Cilantro is a fragrant herb characterized by its citrusy, peppery undertones. Typically added towards the end of the cooking process to preserve its bold flavor, here we dive into its specifics and discuss what makes cilantro unique.
What The Heck Is Cilantro?
Cilantro is a vibrant green, flat-leaf herb known in cooking for its pungent, lemony, peppery leaves. You’ll find it sold in bunches in the produce aisle, and if you’ve ever mistaken it for parsley, you’re not alone. In fact, cilantro is part of the family Apiaceae, which also includes herbs like parsley, fennel, and dill. Cilantro’s flavor, however, is unlike any other. Today, I’m giving the lowdown on cilantro: what it is, its benefits, and how it’s used in recipes.
What Does It Taste Like?
Cilantro leaves have a strong, lemony, peppery taste. Depending on who you ask, the flavor is even described as soap-like. Technically, that’s not wrong. The leaves contain natural aldehyde chemicals similar to the ones used in soap. The seeds of the plant are much milder, with a nutty, spicy taste. When paired with the right flavors, the leaves and seeds give loads of dishes a bright, fragrant kick.
Is Coriander the Same Thing?
Coriander and cilantro are different names for the same herb. In North America, the leafy part of the herb is usually considered cilantro, while the dried seeds are referred to as coriander seeds. It’s also known in some parts of the world as Chinese parsley.
Cilantro In Cooking
Cilantro is widely used as an aromatic herb and as a garnish. If you love Mexican food, there’s a good chance that you know it already! Cilantro brings bright, spicy, citrusy notes to tacos, salsa, and guacamole and authentic flavor to Mexican chicken pozole verde and Latin American dishes like sancocho Dominicano. It’s also a staple in Indian curries and chutneys, Central Asian dishes, and Middle Eastern and Northern African recipes, along with spices like cumin.
Like its relative parsley and others in the Apiaceae family, cilantro is a powerful disease-fighting herb. The leaves and seeds are full of immune-boosting antioxidants and polyphenols, which help with inflammation. It’s also a good source of vitamins C and A, as well as vitamin K, which supports bone health.
Here is a list of some common substitutes for cilantro:
- The flavor of parsley is milder and more versatile than cilantro. The plants look very similar, so you can easily substitute parsley as a green garnish in a recipe that calls for it. However, because the flavors are very different, parsley may not be the best choice to replace large amounts of cooked or fresh cilantro.
- Like cilantro, Thai basil has a pungent, herbaceous taste, though the flavor is more savory, spicy, and licorice-like. It makes a good substitute for cilantro in curry dishes and Asian-style recipes.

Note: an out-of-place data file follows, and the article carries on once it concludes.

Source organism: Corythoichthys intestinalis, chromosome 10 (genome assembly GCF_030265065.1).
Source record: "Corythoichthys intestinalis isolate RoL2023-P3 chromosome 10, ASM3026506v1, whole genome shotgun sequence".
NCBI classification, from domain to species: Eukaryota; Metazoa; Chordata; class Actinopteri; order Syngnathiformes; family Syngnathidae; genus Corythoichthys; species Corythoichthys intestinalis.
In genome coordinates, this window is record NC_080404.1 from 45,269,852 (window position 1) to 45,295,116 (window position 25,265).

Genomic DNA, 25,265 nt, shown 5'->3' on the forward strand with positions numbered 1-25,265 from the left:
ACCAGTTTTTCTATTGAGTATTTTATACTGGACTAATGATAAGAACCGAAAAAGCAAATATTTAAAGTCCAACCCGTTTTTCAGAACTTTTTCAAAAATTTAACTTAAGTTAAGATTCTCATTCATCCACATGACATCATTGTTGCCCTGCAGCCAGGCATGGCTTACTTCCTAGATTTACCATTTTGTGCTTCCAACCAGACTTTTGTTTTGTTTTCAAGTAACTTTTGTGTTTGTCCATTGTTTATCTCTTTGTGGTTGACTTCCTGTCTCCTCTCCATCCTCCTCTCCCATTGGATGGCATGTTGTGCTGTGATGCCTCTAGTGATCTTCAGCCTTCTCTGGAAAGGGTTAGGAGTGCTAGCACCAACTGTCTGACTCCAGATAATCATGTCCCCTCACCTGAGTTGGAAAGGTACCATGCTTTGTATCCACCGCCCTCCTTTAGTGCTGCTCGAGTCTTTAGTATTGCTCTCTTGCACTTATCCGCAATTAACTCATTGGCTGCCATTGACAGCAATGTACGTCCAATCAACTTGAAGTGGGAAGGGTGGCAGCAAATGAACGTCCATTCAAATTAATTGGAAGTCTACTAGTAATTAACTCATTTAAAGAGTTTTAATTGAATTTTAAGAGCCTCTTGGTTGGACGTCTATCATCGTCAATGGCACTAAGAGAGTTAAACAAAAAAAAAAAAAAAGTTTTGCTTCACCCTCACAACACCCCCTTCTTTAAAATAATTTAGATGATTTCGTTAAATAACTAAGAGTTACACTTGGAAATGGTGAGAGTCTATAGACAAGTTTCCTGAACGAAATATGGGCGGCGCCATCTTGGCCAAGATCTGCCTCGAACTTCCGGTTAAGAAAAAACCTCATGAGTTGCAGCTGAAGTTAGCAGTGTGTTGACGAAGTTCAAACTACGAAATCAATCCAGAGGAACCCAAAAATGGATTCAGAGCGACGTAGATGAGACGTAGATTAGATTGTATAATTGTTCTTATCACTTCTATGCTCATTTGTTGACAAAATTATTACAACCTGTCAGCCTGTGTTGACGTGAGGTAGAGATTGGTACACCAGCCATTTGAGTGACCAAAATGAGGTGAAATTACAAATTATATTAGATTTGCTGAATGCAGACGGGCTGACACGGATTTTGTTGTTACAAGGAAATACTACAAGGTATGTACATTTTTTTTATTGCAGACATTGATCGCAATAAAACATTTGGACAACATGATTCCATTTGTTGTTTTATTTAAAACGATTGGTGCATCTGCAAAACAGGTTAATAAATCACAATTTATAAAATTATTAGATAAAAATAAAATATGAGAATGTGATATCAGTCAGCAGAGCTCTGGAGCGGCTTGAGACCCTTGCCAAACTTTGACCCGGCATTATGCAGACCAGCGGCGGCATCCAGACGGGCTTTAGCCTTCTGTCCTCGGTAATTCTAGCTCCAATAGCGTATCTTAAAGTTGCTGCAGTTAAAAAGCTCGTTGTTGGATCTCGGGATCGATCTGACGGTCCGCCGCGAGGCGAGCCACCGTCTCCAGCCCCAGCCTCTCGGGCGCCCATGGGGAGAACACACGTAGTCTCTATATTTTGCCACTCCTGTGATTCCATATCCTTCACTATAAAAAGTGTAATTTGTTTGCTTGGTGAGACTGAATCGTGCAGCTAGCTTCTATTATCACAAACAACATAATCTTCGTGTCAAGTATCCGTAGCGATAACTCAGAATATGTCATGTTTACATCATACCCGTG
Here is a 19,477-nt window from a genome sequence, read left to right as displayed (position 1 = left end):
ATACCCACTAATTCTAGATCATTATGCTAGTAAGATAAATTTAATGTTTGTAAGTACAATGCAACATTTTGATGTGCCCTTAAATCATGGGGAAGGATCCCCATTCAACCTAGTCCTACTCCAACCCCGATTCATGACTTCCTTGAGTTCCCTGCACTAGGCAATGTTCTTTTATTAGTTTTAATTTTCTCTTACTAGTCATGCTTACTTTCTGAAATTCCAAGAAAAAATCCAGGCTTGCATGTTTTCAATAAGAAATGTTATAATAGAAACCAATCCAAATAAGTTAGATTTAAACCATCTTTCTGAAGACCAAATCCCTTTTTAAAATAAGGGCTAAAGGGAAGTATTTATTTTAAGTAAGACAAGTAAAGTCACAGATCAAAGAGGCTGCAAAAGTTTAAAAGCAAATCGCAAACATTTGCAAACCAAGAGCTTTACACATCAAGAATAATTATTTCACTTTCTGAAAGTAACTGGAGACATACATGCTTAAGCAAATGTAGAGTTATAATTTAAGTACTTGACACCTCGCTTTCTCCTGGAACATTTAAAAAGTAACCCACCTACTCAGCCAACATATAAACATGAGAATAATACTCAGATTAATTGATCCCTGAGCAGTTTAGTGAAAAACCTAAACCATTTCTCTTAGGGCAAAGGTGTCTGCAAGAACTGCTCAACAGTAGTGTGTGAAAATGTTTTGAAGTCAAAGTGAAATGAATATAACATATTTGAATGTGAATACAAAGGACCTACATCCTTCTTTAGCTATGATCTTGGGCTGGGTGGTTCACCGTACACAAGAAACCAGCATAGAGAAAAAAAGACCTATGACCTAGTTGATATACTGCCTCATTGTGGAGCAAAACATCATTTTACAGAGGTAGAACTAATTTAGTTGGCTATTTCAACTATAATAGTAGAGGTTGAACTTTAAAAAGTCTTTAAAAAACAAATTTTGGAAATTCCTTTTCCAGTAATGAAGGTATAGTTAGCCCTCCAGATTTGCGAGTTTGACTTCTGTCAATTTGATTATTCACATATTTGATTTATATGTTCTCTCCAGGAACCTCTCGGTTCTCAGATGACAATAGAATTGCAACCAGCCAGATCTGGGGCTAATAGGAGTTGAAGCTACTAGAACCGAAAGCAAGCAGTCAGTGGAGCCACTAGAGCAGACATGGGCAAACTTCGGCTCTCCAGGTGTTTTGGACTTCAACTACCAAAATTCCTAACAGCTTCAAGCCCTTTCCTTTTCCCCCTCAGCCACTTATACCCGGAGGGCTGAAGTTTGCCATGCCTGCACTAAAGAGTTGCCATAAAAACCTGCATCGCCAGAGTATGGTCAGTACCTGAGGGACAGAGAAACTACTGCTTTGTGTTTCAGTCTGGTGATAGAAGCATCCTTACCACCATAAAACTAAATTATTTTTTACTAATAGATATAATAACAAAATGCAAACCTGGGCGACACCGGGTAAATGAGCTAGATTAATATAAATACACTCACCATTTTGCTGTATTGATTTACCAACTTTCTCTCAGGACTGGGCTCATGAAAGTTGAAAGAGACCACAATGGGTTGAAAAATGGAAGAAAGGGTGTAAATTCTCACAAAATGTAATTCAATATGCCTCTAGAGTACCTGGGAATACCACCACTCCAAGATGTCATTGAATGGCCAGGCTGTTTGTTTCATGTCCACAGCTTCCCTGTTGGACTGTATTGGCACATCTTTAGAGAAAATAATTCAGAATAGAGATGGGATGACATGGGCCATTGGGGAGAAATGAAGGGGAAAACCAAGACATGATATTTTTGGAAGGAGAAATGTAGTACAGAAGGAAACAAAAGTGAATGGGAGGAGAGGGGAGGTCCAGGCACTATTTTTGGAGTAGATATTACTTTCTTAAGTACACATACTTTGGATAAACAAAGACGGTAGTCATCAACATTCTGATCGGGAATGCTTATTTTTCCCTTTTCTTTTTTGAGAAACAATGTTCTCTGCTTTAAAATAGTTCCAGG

- Fresh dill makes a good substitute for cold dishes, like salads. Since dill has a stronger flavor, you can get away with using less. You can use half of the amount of chopped dill in place of cilantro in recipes.
Lemon and Lime
- In a pinch, a squeeze of lemon or lime can mimic the zesty, citrus flavor of cilantro. This works mostly when you add it at the very end of a recipe or right before serving, much as you would with fresh cilantro leaves.
How to Cut Cilantro
Once it’s removed from the plant, cilantro doesn’t stay fresh for long. It spoils quickly, so you’ll need to keep it in the fridge between uses. Here’s how to cut cilantro:
- Wash. Don’t wash your cilantro until you’re ready to use it. Before chopping, gently rinse the leaves and stems with cold water, then carefully pat them dry with paper towels.
- Cut the stems. Next, move the cilantro to a cutting board. Bundle it together with the stems and leaves lined up. Using a sharp knife, cut off the long stems just below the leaves. Afterward, you can pick through the leftover leaves, separating out any larger stems.
- Chop the leaves. Now, it’s time to chop up the leaves. Use one hand to bring the leaves together and bunch them up (gently!) on the cutting board. With your knife in the other hand, carefully run it through the leaves in an up-and-down motion to chop them.
How to Store Cilantro
It’s best to store cilantro unwashed and unchopped. To keep it fresh, place the stems in a glass of water in the fridge, with the leaves covered loosely in a plastic bag. This way, it should keep for up to 1 week, and you can snip off the leaves as needed.
15 Recipes That Use Cilantro
You’ve passed Cilantro 101 with flying colors! Now, it’s time to put cilantro to good use with these easy recipes.
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